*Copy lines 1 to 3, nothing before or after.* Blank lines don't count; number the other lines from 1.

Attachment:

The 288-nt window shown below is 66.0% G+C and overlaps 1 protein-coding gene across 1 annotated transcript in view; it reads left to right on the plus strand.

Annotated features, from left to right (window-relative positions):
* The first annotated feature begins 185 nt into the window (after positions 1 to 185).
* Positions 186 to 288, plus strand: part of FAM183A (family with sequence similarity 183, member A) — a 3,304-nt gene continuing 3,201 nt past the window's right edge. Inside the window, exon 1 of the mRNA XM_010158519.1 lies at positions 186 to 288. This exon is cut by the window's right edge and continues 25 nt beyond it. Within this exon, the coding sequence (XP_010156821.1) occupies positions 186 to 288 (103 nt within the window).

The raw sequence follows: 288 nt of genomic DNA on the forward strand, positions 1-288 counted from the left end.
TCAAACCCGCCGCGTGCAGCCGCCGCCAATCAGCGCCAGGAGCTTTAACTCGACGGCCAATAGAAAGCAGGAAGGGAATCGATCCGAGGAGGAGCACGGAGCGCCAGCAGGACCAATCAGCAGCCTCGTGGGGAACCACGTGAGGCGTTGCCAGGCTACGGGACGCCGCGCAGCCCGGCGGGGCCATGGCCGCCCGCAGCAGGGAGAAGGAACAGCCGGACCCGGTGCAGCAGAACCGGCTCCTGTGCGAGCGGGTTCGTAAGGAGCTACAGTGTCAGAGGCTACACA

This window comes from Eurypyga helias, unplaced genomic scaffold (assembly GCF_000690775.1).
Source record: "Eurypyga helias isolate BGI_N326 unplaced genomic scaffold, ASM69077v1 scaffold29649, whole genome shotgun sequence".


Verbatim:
The 288-nt window shown below is 66.0% G+C and overlaps 1 protein-coding gene across 1 annotated transcript in view; it reads left to right on the plus strand.

Annotated features, from left to right (window-relative positions):
* The first annotated feature begins 185 nt into the window (after positions 1 to 185).